“We believe that Coach Durkin has been unfairly blamed for the dysfunction in the athletic department,” Maryland Board of Regents chairman Jim Brady said, Yahoo Sports reports. “And while he shares some responsibility, it is not fair to place all of it at his feet.”

A child is dead from heatstroke and the coach of the team—the overall guardian of his players’ well-being—won’t be punished for his death. In fact, Durkin didn’t receive any punishment. Nothing. Not. One. Thing.

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He was back in front of the team on Tuesday and many players walked out of the first meeting they’ve had since the coach had been reinstated. The saddest part of this entire tragedy is that the university appeared to be doing the right thing when they conducted an investigation into the events that lead to McNair’s death. When the report was completed, it determined that Maryland football “fostered a culture where problems festered because too many players feared speaking out;” that the Maryland athletic department “lacked a culture of accountability;” and was plagued by dysfunction.

It also found that “Court, who was Durkin’s first hire and right-hand man, was ‘effectively accountable to no one’ and ‘engaged in abusive conduct during his tenure at Maryland.’ He threw a garbage can full of vomit. He threw weights. He fat-shamed players. There was a disputed allegation by two players that he used a pull-down bar to choke a player in the weight room,” Yahoo reports.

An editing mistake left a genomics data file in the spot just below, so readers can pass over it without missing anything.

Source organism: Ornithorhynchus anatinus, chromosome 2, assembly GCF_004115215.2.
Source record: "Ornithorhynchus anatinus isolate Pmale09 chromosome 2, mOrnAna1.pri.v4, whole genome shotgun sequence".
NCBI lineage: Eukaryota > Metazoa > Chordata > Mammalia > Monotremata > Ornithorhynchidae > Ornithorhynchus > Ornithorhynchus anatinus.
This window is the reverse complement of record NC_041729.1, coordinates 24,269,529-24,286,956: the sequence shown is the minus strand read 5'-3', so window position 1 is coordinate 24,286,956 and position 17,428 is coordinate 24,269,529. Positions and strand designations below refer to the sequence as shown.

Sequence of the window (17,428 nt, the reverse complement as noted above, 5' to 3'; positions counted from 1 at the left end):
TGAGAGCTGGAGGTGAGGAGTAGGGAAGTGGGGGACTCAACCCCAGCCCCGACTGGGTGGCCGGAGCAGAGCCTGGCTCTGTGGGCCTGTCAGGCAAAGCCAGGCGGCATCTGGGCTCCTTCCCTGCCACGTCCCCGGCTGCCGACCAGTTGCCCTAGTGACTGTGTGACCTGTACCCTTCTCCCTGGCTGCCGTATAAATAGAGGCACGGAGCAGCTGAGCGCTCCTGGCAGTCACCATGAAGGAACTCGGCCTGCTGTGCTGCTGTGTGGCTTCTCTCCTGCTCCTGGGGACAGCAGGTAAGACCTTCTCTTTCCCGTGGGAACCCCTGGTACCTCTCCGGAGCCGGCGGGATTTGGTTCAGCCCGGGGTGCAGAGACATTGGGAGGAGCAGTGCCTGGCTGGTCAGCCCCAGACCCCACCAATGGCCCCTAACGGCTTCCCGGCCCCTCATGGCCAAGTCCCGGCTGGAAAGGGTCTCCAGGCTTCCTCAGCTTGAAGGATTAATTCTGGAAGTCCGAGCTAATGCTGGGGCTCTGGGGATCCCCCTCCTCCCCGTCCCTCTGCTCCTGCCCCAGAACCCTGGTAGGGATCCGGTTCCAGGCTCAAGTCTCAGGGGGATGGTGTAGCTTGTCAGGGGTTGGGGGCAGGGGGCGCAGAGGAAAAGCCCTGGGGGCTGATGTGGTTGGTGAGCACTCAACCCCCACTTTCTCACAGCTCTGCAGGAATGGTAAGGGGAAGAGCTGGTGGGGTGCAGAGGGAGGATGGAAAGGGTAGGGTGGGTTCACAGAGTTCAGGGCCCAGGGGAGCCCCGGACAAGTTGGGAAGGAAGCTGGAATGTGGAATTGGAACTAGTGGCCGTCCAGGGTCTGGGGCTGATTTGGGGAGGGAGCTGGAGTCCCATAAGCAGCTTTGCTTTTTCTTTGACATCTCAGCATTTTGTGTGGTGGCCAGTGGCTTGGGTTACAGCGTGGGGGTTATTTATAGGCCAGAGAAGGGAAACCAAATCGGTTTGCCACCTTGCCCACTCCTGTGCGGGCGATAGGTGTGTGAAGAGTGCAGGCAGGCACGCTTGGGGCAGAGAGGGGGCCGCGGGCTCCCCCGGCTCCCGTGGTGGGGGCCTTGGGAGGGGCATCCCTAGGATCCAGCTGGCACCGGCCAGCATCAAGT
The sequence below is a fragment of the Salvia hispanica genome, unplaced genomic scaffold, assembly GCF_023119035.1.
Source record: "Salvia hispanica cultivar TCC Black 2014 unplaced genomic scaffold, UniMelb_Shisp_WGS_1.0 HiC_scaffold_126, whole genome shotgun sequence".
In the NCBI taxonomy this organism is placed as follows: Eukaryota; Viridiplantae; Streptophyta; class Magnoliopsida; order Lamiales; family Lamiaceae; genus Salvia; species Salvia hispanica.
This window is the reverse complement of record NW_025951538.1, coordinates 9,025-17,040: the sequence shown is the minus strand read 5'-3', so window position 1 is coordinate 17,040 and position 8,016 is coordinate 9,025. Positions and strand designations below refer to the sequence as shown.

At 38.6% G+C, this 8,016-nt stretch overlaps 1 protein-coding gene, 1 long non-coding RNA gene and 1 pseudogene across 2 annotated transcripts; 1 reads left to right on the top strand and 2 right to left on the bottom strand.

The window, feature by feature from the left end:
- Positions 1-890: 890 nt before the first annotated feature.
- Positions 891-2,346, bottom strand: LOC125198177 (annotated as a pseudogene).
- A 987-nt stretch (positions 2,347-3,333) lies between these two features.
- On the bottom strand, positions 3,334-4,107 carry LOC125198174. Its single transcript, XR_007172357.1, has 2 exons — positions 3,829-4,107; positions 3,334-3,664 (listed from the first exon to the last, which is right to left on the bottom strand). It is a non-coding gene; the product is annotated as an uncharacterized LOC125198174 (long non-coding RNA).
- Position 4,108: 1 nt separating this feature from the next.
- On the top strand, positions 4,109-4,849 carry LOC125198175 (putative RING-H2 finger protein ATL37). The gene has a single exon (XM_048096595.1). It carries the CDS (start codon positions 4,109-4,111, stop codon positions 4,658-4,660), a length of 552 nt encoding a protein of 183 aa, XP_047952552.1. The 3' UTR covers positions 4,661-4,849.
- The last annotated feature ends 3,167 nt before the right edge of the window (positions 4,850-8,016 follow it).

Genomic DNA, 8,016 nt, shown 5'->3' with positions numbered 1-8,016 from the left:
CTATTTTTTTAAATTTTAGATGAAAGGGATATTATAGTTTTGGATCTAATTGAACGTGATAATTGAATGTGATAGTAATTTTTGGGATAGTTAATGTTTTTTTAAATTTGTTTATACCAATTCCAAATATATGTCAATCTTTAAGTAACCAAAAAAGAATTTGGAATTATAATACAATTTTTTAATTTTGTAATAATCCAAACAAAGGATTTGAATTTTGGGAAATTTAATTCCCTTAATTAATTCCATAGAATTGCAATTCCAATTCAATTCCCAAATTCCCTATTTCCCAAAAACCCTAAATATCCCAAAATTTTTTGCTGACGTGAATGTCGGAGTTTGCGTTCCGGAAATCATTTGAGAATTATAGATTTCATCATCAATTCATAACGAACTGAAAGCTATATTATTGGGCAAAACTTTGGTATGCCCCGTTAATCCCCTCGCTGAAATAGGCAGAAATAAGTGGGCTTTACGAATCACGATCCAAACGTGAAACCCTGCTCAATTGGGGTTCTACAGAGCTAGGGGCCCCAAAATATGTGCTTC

In the end, nothing mattered. Coach Durkin and his staff get to replay the down. There wasn’t even a flag on the play.

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“I feel like I’ve been punched in the stomach and somebody spit in my face,” McNair’s father, Marty, said about the university’s decision to keep Durkin.

“Coach Durkin had an obligation to keep his players safe and he failed,” the McNair’s lawyer Hassan Murphy said. “Yet, he remains.”

The fallout will be swift. Maryland students have already planned protests and it still remains unclear whether players will suit up and play for Durkin against Michigan State, Saturday, Nov. 3.

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“It could not have worked out better for chairman Brady,” Jonathan Allen, Maryland’s student body president, told ESPN. “He didn’t need to buy out Coach Durkin’s multimillion [-dollar] contract. He did not need to buy out [Athletic Director] Damon Evans’ contract, did not need to fire a president and potentially have litigation if President Loh deemed there wasn’t sufficient cause.

“The only person who paid, as the McNair family’s representative said, was Jordan, and that was with his life. That’s why we’re outraged.”

Maybe the only thing the University of Maryland Athletic Department ever got right was when it created the slogan for the program:

Fear the Turtle.